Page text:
Slf4go Save

Simple Logger Facade for golang

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Slf4go Build Status

Simple logger facade for Golang, inspired by slf4j, which focused on performance and scalability.


Before introducing this library, let's walk through the composition of logging library.

  1. Provide API: like Trace Debug Info Warn Error etc.
  2. Collect Info: like timestamp, stacktrace, and other context fields etc.
  3. Format & Store: print log into stdout or store it directly etc.

For most logging library, 1 and 2 is quite similar, but different libraries may use different logging libraries, if your project dependents multi libraries, the final log could be very messy.

In the java language, most libraries use slf4j as its logging facade, you can decide to use logback or log4j etc as real logging implementation, and switch it easily.

I believe there should have similar "facade" in golang, and i hope this library could be golang's slf4j.

slf4go focus on 1 and 2, and will collect all information to build an integrated Log instance, it expect other library provide 3 implementation, for more details, check Driver section.

The structure of standard Log is:

type Log struct {
	Time   int64  `json:"date"`   // log's time(us)
	Logger string `json:"logger"` // log's name, default is package

	Pid        int     `json:"pid"`         // the process id which generated this log
	Gid        int     `json:"gid"`         // the goroutine id which generated this log
	DebugStack *string `json:"debug_stack"` // the debug stack of this log. Only for Panic and Fatal
	Stack      *Stack  `json:"stack"`       // the stack info of this log. Contains {Package, Filename, Function, Line}

	Level  Level         `json:"level"`  // log's level
	Format *string       `json:"format"` // log's format
	Args   []interface{} `json:"args"`   // log's format args
	Fields Fields        `json:"fields"` // additional custom fields

What need special explanation is, slf4go has very high performance, for more details, check Performance section.


slf4go have several components:

  • Log: Log record's structure, contains Time, Logger, Pid, Gid, Stack, Fields, etc.
  • Logger: Provide api for Trace, Debug, Info, Warn, Error, Panic, Fatal etc.
  • Driver: It's an interface, used for decoupling Api and Implementation.
  • Hook: Provide a hook feature, can be used for log's synchronous callback.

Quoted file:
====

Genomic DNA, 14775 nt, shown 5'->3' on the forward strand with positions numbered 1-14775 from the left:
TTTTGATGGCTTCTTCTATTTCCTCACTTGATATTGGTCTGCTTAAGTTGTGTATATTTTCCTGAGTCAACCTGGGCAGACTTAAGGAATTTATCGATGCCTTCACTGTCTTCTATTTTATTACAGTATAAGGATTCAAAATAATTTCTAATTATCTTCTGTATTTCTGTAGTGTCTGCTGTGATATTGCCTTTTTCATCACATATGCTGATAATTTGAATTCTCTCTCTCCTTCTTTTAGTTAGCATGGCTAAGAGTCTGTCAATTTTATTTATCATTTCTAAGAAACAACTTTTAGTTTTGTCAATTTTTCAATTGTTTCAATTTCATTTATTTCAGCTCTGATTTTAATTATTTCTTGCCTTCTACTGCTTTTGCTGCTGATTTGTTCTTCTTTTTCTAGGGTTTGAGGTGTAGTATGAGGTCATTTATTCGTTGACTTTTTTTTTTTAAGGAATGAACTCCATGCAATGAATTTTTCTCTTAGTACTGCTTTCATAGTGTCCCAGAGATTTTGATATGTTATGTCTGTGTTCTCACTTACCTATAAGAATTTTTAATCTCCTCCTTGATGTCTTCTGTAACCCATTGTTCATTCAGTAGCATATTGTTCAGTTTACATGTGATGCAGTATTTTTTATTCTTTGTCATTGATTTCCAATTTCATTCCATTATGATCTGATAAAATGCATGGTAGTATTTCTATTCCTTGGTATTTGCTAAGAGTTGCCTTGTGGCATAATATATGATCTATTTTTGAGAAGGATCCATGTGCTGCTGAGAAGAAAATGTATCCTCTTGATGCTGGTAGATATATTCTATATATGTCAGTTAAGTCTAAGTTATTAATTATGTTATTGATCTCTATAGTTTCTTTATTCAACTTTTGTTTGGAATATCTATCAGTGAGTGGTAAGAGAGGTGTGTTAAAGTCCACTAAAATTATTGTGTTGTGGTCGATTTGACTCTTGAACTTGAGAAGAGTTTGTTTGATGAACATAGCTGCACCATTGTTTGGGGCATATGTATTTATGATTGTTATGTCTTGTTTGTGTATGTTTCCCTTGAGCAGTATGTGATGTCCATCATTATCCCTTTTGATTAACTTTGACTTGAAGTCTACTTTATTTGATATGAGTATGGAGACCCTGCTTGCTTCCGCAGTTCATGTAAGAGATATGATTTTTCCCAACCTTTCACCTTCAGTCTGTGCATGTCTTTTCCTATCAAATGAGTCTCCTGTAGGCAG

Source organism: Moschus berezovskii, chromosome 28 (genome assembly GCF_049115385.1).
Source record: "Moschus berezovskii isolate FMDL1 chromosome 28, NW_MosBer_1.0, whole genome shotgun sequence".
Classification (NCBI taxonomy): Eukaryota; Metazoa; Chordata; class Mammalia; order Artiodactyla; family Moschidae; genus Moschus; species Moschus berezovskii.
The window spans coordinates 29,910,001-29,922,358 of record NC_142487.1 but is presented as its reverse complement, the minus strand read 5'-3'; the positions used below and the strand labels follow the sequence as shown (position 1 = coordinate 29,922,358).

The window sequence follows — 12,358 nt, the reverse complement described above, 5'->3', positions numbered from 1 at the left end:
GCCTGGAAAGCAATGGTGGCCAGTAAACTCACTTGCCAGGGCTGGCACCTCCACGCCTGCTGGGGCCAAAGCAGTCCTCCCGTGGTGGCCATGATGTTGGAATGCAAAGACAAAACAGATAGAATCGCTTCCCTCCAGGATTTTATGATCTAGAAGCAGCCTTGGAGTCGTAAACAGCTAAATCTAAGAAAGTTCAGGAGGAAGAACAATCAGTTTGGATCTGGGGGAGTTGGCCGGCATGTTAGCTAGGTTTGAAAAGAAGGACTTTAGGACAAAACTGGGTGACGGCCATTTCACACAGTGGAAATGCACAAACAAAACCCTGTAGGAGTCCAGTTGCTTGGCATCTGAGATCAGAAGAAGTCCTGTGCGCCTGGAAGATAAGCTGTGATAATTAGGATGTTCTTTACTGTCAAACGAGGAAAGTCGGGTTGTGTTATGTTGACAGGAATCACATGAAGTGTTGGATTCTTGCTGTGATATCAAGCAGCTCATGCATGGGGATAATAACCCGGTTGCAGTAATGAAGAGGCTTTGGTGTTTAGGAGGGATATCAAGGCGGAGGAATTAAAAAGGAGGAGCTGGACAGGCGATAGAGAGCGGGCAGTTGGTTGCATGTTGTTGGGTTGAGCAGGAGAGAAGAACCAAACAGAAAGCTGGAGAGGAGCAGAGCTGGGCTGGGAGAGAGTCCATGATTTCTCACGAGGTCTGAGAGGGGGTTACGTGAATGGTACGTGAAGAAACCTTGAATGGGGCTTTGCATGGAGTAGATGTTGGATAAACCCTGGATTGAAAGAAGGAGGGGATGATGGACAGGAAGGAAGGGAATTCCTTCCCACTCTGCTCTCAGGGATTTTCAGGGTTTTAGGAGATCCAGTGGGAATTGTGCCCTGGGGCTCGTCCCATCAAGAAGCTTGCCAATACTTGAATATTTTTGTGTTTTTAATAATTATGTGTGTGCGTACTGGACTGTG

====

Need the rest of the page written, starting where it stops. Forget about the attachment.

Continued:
For better understanding, check this chart:


This section provides complete instructions on how to install and use slf4go.


Could use this command to install slf4go:

go get

Could import slf4go like this:

import (
	slog ""

Use Global Logger

By default, Slf4go provided a global Logger, in most case, you can use it directly by static function, don't need any other operation.

slog.Debugf("debug time: %v", time.Now())
slog.Warn("warn log")
slog.Error("error log")
slog.Panicf("panic time: %v", time.Now())

The final log is like this:

2019-06-16 19:35:05.167 [0] [TRACE] [main] default_example.go:12 debug time: 2019-06-16 19:35:05.167783 +0800 CST m=+0.000355435
2019-06-16 19:35:05.168 [0] [ WARN] [main] default_example.go:15 warn log
2019-06-16 19:35:05.168 [0] [ERROR] [main] default_example.go:17 error log
2019-06-16 19:35:05.168 [0] [PANIC] [main] default_example.go:20 panic time: 2019-06-16 19:35:05.168064 +0800 CST m=+0.000636402
goroutine 1 [running]:
runtime/debug.Stack(0x10aab40, 0xc0000b4100, 0x1)
	/usr/local/Cellar/go/1.12.6/libexec/src/runtime/debug/stack.go:24 +0x9d, 0xe, 0xc0000b40f0, 0x1, 0x1)
	/Users/sulin/workspace/go-eden/slf4go/slf_core.go:191 +0x80
	/Users/sulin/workspace/go-eden/slf4go/example/default_example.go:20 +0x213

What needs additional explanation is that panic and fatal will print goroutine stack automatically.

Use Your Own Logger

You can create your own Logger for other purposes:

log1 := slog.GetLogger() // Logger's name will be package name, like "main" or "" etc
log2 := slog.NewLogger("test") // Logger's name will be the specified "test"

The name of log1 will be caller's package name, like main or etc, it depends on where you call it. The name of log2 will be the specified test.

Those name are important:

  • It would be fill into the final log directly.
  • It would be used to check if logging is enabled.
  • It would be used to decide whether and where to record the log.

Use Fields

You could use BindFields to add fields into the specified Logger, and use WithFields to create new Logger with the specified fields.